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Women facing an achievement cliff following education

Leading lawyer describes women encountering an 'achievement cliff' when entering the workplace

7 March 2014

A leading discrimination lawyer has called on the Government to stop labelling essential workplace safeguards as ‘red tape’ and to not only retain but strengthen the laws on sex discrimination in the workplace to truly inspire change on this year’s International Women’s Day (8th March 2014).

Elizabeth George a specialist in discrimination law at the law firm Leigh Day claims that despite out-performing men throughout education, women drop off an ‘achievement cliff’ as soon as they enter employment.

In 2013 72.3% of girls attained A*- C grades, compared to 63.7% of boys, with 68% per cent of degrees gained by women in 2012 were a first or 2.1, compared with 63% for men.

Despite this clear advantage only 22% of MPs are women, women make up only 20% of Board members of FTSE 100 companies and across all sectors in the UK a woman will generally earn 18% less than her male equivalent.

In 2011 David Cameron announced the Red Tape Challenge for “harnessing the experience and ideas of those who deal with regulation day-in, day-out to help us cut red tape.”

As recently as last month was again promising small businesses he would cut red tape and help businesses.

However, Elizabeth George from the employment team at Leigh Day explained:

“Through the reduction of regulation and greater limits on workers rights, many companies are missing out on the brightest and the best because of ingrained prejudice at a managerial level which blights their business and the careers of those women within it.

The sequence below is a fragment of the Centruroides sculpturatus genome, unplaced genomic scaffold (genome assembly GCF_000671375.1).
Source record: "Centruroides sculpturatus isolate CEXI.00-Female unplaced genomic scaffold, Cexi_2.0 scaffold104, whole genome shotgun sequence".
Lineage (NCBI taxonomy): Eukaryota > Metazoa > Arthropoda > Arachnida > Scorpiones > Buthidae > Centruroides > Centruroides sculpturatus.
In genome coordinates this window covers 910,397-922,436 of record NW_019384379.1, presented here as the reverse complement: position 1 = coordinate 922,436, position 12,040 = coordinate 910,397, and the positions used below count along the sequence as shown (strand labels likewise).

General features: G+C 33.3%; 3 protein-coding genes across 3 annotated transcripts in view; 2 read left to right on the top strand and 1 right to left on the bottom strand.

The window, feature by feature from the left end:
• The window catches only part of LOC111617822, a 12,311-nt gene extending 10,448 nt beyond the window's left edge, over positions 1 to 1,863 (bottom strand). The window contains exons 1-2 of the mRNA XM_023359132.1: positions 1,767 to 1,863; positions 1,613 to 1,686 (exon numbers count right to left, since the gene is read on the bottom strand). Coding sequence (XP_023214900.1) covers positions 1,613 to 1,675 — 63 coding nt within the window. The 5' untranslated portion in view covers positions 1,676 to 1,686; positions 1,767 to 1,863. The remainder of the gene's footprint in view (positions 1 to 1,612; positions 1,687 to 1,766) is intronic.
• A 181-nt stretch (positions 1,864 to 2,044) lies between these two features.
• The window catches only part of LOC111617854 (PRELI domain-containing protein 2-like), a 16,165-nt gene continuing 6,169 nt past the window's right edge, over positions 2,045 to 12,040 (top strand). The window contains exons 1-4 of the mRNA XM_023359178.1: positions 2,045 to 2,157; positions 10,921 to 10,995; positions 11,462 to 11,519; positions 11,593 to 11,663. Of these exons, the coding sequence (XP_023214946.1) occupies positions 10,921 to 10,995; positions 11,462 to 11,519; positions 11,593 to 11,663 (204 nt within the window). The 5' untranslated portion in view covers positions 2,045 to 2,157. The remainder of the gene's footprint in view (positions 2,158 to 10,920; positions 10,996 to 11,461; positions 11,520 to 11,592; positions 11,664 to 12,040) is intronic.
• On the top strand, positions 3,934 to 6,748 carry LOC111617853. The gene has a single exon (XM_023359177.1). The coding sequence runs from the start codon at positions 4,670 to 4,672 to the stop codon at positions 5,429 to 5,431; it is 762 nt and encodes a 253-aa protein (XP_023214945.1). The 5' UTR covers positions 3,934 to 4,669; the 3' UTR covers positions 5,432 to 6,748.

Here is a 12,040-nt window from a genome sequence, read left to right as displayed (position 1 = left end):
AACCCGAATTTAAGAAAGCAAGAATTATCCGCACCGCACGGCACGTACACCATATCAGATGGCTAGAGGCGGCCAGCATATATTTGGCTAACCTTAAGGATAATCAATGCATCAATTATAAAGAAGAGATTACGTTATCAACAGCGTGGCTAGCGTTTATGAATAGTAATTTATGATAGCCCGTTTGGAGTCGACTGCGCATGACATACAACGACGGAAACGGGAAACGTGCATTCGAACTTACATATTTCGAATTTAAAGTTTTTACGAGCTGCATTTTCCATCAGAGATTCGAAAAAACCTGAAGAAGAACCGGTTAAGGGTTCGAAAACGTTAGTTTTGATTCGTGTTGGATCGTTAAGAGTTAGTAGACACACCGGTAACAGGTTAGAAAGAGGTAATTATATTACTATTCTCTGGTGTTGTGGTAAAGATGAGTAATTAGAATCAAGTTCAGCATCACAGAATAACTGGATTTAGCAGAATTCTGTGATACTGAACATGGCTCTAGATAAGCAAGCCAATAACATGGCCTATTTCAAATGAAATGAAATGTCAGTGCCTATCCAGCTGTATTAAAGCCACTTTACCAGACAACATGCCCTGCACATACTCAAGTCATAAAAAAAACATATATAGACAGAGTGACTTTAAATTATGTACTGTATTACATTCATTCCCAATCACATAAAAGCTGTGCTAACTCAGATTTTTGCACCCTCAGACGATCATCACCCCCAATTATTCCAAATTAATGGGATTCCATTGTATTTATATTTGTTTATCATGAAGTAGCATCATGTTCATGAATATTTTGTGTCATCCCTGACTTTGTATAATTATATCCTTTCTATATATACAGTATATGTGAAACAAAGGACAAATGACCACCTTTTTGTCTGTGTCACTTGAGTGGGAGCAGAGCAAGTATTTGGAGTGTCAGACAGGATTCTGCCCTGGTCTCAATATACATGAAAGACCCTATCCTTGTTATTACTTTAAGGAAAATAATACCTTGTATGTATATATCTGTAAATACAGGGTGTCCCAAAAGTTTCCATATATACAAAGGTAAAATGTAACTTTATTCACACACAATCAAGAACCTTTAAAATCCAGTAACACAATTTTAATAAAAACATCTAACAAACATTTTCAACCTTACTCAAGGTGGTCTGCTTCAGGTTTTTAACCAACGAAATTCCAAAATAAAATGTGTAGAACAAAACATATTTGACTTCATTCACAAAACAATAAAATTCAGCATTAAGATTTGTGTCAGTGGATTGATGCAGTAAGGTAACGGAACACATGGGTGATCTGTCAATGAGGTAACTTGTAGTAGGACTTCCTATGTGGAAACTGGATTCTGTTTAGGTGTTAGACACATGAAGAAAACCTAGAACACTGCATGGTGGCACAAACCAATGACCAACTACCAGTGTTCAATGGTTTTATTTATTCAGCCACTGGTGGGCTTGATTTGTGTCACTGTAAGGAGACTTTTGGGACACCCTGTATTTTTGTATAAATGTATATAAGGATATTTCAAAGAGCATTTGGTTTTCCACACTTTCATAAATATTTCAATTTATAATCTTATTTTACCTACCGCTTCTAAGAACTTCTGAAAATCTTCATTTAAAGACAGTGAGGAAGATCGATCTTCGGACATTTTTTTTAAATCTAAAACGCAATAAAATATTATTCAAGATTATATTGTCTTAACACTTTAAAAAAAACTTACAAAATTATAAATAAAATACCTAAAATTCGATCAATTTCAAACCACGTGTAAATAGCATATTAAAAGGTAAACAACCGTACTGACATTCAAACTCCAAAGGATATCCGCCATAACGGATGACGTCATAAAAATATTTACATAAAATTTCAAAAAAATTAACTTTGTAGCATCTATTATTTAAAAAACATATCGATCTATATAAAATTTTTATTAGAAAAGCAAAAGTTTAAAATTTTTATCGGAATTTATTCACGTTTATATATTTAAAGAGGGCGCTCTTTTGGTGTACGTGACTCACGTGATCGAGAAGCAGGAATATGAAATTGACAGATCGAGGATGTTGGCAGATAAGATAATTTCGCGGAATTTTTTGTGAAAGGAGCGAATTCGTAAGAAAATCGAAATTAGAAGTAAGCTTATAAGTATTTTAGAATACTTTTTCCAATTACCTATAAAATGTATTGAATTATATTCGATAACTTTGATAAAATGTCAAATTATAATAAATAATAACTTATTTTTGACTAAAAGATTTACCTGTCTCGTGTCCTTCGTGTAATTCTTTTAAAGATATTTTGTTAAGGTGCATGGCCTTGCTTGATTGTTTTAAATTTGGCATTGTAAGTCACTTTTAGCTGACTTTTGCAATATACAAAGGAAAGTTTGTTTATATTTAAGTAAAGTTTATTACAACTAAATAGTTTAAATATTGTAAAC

“What we are asking the Government to do, by rolling back from its headline-grabbing war on ‘red tape’, is to stop the rhetoric which assumes regulation is a bad thing and embrace it to protect women and help boost business.”

The calls for change come on International Women’s Day, which encourages advocacy for women's advancement and challenges the status quo for women's equality and vigilance inspiring positive change. With events up and down the country the day has grown since it was first observed in the early 1900s and is celebrated around the world.

Elizabeth George, concluded:

“To inspire change the shackles must come off. Women, in all countries, must feel free to achieve their aims in life without being held back solely on account of their gender. In this country the ‘Achievement Cliff’ girls fall off as they enter work must be addressed.”

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